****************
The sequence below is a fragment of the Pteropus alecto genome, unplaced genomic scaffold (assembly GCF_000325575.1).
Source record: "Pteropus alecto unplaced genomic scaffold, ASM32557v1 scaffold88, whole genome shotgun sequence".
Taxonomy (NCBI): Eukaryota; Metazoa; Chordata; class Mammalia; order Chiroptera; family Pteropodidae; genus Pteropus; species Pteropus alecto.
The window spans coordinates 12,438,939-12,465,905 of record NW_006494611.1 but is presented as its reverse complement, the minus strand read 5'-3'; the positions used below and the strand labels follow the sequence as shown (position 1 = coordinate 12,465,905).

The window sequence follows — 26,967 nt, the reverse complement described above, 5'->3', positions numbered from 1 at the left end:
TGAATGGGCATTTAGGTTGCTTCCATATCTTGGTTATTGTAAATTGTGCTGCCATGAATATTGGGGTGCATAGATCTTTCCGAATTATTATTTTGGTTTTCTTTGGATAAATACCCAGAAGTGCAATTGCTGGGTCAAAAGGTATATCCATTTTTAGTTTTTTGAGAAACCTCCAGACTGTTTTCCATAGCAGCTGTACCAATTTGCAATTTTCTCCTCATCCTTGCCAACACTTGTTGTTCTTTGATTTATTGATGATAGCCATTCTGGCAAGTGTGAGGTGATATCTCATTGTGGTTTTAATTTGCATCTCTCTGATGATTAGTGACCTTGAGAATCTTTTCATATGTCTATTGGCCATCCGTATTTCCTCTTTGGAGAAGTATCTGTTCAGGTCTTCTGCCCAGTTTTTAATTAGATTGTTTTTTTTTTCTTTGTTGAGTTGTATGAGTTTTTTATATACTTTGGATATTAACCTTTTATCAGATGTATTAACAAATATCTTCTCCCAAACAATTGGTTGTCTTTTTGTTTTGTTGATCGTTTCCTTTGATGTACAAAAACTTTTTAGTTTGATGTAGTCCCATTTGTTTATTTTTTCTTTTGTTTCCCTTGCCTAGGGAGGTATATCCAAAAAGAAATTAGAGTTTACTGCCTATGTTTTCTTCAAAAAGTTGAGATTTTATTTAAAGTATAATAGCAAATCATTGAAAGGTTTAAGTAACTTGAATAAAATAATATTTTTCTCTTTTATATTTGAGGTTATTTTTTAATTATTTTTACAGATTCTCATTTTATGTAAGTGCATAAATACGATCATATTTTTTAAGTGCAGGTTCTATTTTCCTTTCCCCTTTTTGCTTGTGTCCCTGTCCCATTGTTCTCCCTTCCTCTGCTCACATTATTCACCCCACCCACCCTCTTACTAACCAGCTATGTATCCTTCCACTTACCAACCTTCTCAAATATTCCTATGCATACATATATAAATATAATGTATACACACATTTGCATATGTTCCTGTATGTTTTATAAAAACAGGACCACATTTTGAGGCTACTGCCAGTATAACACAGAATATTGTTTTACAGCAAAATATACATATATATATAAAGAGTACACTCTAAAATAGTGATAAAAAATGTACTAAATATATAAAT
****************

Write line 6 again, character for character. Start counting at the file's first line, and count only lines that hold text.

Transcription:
TGAATGGGCATTTAGGTTGCTTCCATATCTTGGTTATTGTAAATTGTGCTGCCATGAATATTGGGGTGCATAGATCTTTCCGAATTATTATTTTGGTTTTCTTTGGATAAATACCCAGAAGTGCAATTGCTGGGTCAAAAGGTATATCCATTTTTAGTTTTTTGAGAAACCTCCAGACTGTTTTCCATAGCAGCTGTACCAATTTGCAATTTTCTCCTCATCCTTGCCAACACTTGTTGTTCTTTGATTTATTGATGATAGCCATTCTGGCAAGTGTGAGGTGATATCTCATTGTGGTTTTAATTTGCATCTCTCTGATGATTAGTGACCTTGAGAATCTTTTCATATGTCTATTGGCCATCCGTATTTCCTCTTTGGAGAAGTATCTGTTCAGGTCTTCTGCCCAGTTTTTAATTAGATTGTTTTTTTTTTCTTTGTTGAGTTGTATGAGTTTTTTATATACTTTGGATATTAACCTTTTATCAGATGTATTAACAAATATCTTCTCCCAAACAATTGGTTGTCTTTTTGTTTTGTTGATCGTTTCCTTTGATGTACAAAAACTTTTTAGTTTGATGTAGTCCCATTTGTTTATTTTTTCTTTTGTTTCCCTTGCCTAGGGAGGTATATCCAAAAAGAAATTAGAGTTTACTGCCTATGTTTTCTTCAAAAAGTTGAGATTTTATTTAAAGTATAATAGCAAATCATTGAAAGGTTTAAGTAACTTGAATAAAATAATATTTTTCTCTTTTATATTTGAGGTTATTTTTTAATTATTTTTACAGATTCTCATTTTATGTAAGTGCATAAATACGATCATATTTTTTAAGTGCAGGTTCTATTTTCCTTTCCCCTTTTTGCTTGTGTCCCTGTCCCATTGTTCTCCCTTCCTCTGCTCACATTATTCACCCCACCCACCCTCTTACTAACCAGCTATGTATCCTTCCACTTACCAACCTTCTCAAATATTCCTATGCATACATATATAAATATAATGTATACACACATTTGCATATGTTCCTGTATGTTTTATAAAAACAGGACCACATTTTGAGGCTACTGCCAGTATAACACAGAATATTGTTTTACAGCAAAATATACATATATATATAAAGAGTACACTCTAAAATAGTGATAAAAAATGTACTAAATATATAAAT